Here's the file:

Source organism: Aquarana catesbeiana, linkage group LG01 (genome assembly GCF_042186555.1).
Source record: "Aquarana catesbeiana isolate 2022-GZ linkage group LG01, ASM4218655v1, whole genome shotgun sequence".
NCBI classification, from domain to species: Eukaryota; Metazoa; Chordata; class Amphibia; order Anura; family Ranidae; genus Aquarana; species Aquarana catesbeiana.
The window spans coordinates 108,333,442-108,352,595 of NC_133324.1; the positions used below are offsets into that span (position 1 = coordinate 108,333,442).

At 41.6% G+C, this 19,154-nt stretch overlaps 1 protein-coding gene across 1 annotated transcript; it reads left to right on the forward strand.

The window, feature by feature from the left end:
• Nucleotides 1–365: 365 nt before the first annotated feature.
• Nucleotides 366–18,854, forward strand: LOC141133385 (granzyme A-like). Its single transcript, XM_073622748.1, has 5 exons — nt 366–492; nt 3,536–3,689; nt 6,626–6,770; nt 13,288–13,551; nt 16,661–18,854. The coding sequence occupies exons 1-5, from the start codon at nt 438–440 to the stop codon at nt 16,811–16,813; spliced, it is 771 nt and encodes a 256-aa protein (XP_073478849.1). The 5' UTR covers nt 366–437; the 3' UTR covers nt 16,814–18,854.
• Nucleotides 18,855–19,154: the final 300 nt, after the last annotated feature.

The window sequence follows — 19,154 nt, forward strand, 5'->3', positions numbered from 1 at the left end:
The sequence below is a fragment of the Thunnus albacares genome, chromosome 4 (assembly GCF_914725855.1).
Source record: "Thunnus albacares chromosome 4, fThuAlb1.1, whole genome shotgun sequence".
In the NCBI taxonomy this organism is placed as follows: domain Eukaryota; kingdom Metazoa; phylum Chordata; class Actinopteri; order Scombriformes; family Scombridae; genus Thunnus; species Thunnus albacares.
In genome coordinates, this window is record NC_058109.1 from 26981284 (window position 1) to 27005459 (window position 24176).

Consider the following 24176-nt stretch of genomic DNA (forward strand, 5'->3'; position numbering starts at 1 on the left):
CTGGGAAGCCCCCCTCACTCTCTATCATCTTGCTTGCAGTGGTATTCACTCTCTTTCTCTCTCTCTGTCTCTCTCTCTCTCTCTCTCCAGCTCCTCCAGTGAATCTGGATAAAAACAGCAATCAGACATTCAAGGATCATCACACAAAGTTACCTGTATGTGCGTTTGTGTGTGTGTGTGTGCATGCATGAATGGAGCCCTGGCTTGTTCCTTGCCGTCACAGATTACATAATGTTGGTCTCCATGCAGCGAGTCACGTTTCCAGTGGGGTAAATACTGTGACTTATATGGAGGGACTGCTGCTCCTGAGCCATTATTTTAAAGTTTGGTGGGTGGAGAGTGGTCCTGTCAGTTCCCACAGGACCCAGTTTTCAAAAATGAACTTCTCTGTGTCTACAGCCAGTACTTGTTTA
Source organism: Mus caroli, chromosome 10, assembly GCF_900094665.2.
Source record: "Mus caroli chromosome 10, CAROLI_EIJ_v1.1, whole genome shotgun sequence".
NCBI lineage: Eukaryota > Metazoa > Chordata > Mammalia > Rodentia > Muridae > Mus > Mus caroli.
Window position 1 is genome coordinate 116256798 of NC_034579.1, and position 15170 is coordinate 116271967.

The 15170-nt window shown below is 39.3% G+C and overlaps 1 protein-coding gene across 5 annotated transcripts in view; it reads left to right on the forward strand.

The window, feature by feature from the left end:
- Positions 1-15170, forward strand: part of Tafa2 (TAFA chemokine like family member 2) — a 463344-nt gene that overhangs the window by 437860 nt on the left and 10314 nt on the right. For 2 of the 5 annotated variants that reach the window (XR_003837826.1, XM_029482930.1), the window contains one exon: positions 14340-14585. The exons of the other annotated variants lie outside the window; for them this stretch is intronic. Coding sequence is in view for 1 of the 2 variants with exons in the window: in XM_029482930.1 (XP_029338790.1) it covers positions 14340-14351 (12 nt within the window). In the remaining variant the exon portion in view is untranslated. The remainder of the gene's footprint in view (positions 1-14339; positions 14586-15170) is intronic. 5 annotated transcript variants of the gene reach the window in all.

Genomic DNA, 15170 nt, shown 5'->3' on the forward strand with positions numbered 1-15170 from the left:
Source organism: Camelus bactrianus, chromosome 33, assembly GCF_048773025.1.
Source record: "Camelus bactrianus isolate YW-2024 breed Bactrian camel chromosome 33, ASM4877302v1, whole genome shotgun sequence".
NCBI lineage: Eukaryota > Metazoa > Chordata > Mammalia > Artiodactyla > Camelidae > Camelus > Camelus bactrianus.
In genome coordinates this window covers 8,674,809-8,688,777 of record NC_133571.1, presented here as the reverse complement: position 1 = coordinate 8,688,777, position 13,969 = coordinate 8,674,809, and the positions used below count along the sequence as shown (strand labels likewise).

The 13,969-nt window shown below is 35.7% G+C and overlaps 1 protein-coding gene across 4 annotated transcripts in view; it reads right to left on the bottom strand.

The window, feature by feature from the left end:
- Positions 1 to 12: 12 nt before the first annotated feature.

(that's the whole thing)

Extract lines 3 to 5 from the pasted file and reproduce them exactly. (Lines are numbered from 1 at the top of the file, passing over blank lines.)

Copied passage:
NCBI classification, from domain to species: Eukaryota; Metazoa; Chordata; class Amphibia; order Anura; family Ranidae; genus Aquarana; species Aquarana catesbeiana.
The window spans coordinates 108,333,442-108,352,595 of NC_133324.1; the positions used below are offsets into that span (position 1 = coordinate 108,333,442).

At 41.6% G+C, this 19,154-nt stretch overlaps 1 protein-coding gene across 1 annotated transcript; it reads left to right on the forward strand.